• Move particularly relevant, intensive, or skills-enhancing activities to the Experience section. Example: clinics.
    • Be clear about the timing of future commitments, however, describing the exact timing of past activities is not strictly necessary.
  • Study Abroad
    • Create a Study Abroad sub-section in your undergraduate education listing.
  • Thesis
    • Create a Thesis sub-section in your undergraduate education listing. Include especially if the topic relates to the law.

Experience Section


A screenshot showing a section of a resume listing career experience
  • List experiences in reverse chronological order.
  • Include experiences to which you have committed, but not yet begun; describe using future-tense verbs.
  • Include the name of the employer, the location, titles, and dates of employment.
    • Dates can be general (e.g., Summer 20XX).
    • Omit job titles if unimpressive or do not clarify your responsibilities, however, be consistent about including/excluding titles throughout.
  • List experiences that demonstrate knowledge and skills in areas relevant to legal employers, especially research, writing, and analysis.
  • Emphasize professional skills including organizational ability, leadership, initiative, creativity, communication skills, common sense, and intellectual ability.
  • List both paid and unpaid experiences.
  • Include work associated with a scholastic experience, including legal clinic experience, research for a professor, and extensive work for a student organization.
  • Rewrite past descriptions written for different industries and audiences. Eliminate jargon and terminology unfamiliar to a general audience.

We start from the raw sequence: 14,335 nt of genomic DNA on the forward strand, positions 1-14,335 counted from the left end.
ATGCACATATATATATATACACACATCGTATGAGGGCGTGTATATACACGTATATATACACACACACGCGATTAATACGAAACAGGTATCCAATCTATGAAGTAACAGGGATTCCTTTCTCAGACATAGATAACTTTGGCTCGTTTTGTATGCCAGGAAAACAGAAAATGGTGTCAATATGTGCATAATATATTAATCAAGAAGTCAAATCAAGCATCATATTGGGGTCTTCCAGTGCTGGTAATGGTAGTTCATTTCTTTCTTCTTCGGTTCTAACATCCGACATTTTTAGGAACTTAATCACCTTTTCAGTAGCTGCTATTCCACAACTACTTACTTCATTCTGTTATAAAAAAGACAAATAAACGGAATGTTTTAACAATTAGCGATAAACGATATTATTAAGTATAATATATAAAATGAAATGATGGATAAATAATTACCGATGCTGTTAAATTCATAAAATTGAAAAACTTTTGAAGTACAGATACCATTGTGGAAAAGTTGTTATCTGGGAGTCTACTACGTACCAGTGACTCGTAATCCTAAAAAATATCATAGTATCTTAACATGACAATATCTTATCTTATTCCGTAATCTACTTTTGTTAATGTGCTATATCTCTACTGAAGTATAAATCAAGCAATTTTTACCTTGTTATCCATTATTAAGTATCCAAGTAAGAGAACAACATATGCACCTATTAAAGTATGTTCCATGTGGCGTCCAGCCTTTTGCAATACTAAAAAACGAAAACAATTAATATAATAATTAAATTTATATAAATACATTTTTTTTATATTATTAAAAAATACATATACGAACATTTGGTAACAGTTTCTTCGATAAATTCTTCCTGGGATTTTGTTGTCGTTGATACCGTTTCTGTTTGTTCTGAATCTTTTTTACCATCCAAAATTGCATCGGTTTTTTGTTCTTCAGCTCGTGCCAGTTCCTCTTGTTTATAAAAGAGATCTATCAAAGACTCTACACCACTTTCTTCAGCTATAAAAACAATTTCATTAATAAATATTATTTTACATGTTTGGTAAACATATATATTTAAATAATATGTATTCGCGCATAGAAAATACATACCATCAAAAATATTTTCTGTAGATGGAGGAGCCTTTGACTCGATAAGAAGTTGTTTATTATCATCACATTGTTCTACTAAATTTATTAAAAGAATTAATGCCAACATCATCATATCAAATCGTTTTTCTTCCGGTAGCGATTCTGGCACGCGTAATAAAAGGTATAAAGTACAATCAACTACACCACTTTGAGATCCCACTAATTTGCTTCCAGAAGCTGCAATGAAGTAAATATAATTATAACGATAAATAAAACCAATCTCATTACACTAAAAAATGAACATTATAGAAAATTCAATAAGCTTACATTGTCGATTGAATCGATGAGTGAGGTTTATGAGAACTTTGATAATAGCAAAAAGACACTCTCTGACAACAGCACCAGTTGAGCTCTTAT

• Summarize smaller or less relevant positions to fill gaps. E.g., “Held various positions as salesclerk, server, and receptionist while in college.”
  • Be prepared to discuss significant gaps at interviews.
  • Think strategically about the amount of physical space devoted to each experience. More space = greater emphasis.
  • Use action verbs and rich detail in descriptions. E.g., “researched and wrote memoranda on issues of jurisdiction and venue,” rather than “involved in assisting attorneys in the researching and writing of…”

Optional Sections


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  • Languages: List if relevant and/or skill level is high. May be useful to delineate written vs. spoken proficiency. Be scrupulously honest regarding skill level.
  • Publications:
    • Think strategically about employers’ impressions. Publications show writing skills, but a long list of publications may signal interest in an academic career which may not be well received by non-academic employers.
    • Consider selective list or summary if publication list is long.
    • Use Bluebook citation format.
    • Be clear about co-authored pieces.
  • Interests: Include a few special interests that may be compelling and serve as icebreaker topics during an interview.
  • Other skills: list only relevant skills, eliminating those which are universal (e.g., MS Word) or unrelated to legal employers’ needs (e.g., C++ programming).

Do Not Include

  • Objective or introductory statements.
  • Personal information (e.g., marital status, parental status).
  • Salary requirements.
  • “References available on request.”

Think Ahead to Your Next Resume

Develop your skills and knowledge through career-related experiences

  • Summer employment
  • Student organizations
  • Centers
  • Journals
  • Research Assistant positions
  • Leadership positions



Sample Resumes PDF  Sample Resumes Word